(NC) Canadian food products are increasingly decked out in a multitude of food labels about everything from allergens and fat to genetically modified organisms, or GMOs. It’s all meant to help consumers make healthy eating choices, but too much information can be overwhelming — especially about a topic like GMOs, where there are a lot of questions.
Here’s what you need to know about the GMOs in your food:
Most foods aren’t actually GMO at all. Yes, you can buy water or salt with a “No GMO” label, but since these items don’t have DNA in the first place, the label doesn’t actually mean anything.
There are only nine GMO crops sold commercially. They are alfalfa, canola, field and sweet corn, cotton, papaya, potatoes, soybeans, squash and sugar beets. An apple variety that doesn’t brown when it’s cut has been approved but isn’t available on the market yet. Some of these crops like sugar beets, soybeans and field corn are processed into common food ingredients; others like alfalfa are used as livestock feed.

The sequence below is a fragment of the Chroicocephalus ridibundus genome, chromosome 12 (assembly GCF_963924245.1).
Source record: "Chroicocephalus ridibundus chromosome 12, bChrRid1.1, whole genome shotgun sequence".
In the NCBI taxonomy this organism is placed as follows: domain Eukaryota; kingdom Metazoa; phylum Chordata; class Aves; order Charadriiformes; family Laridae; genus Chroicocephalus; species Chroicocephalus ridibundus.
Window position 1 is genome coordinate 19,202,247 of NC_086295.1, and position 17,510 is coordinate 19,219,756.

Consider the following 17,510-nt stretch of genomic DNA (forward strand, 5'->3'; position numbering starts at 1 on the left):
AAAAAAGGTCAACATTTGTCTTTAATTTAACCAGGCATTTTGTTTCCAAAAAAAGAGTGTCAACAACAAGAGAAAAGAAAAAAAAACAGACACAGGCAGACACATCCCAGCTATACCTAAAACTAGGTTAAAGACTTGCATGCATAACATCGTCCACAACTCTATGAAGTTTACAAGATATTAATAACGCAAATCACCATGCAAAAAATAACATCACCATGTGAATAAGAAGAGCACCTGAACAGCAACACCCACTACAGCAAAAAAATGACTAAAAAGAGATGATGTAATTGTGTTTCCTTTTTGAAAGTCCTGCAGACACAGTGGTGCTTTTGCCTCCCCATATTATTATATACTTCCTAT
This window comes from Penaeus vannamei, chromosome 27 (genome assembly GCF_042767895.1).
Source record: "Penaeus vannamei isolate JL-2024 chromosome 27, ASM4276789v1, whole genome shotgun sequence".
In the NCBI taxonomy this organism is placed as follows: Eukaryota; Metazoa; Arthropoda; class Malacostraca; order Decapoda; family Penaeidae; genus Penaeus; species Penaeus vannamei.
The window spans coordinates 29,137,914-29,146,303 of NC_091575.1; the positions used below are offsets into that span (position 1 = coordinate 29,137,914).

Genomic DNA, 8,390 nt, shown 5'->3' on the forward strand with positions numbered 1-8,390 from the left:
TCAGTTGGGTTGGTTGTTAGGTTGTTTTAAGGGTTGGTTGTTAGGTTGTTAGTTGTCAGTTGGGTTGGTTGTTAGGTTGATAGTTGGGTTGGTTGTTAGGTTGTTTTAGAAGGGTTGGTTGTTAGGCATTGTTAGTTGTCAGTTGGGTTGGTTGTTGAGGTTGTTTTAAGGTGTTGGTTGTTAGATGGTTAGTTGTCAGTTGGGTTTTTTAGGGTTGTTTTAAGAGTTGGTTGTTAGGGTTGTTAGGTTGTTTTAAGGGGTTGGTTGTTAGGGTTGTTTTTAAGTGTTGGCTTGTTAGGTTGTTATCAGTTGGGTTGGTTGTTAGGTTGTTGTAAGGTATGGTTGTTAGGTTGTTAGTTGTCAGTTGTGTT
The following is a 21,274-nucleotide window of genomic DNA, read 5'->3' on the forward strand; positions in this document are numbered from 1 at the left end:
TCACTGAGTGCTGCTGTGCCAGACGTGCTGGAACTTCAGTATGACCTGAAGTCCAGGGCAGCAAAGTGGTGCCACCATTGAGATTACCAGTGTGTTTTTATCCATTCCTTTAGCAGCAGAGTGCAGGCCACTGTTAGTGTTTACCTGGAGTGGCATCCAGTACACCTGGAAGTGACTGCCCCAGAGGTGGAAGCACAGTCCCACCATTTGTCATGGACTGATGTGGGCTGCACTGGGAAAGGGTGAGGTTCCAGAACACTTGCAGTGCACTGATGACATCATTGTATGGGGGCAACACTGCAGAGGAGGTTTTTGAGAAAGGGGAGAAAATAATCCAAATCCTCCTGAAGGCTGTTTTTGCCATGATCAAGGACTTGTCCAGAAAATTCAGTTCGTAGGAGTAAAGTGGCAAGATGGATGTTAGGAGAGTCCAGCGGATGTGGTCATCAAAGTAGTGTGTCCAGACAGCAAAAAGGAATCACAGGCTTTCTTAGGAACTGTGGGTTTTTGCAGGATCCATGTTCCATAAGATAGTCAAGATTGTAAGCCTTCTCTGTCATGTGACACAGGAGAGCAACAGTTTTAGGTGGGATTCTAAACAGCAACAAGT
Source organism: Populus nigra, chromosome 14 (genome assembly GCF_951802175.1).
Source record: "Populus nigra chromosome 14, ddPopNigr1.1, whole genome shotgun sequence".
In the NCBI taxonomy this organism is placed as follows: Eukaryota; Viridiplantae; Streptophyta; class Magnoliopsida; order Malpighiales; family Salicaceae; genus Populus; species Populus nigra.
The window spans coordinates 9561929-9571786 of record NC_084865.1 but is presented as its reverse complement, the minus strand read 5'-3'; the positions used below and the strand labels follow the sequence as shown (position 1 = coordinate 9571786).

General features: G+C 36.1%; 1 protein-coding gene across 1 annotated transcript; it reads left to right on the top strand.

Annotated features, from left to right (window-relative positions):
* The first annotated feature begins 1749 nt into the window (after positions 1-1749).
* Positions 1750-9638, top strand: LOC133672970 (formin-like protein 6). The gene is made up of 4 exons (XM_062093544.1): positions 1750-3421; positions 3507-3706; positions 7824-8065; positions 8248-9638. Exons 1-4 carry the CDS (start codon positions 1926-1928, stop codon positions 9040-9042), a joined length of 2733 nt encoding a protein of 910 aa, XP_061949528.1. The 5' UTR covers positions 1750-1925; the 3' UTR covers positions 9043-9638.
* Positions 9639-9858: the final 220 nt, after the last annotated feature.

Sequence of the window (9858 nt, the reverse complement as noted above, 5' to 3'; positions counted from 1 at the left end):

GMOs don’t cause allergies. The National Academy of Sciences hasn’t found a single sniffle, sneeze or upset stomach as a result of eating GMO foods. In fact, before a GMO is approved for use in food, researchers test it across more than 1,950 genes to see if there is a match with a known allergen. This process is overseen by Codex, an international food authority established by the World Health Organization and the Food and Agriculture Organization of the United Nations.
Modifying crops isn’t new technology. Farmers have been improving crops for thousands of years using techniques like selective breeding or cross-breeding to change their genetic makeup. And just because a plant has been improved — think seedless watermelons, for example — doesn’t mean it’s a GMO; there are different tools farmers and plant breeders use to create new plant varieties.
There’s actually no need for a GMO label at all. This is because consumers don’t have to be afraid of them. Thousands of studies that have evaluated over 20 years of data have found that GMOs are safe, and that there is no evidence that GMO crops pose a greater risk to human health than their conventional counterparts.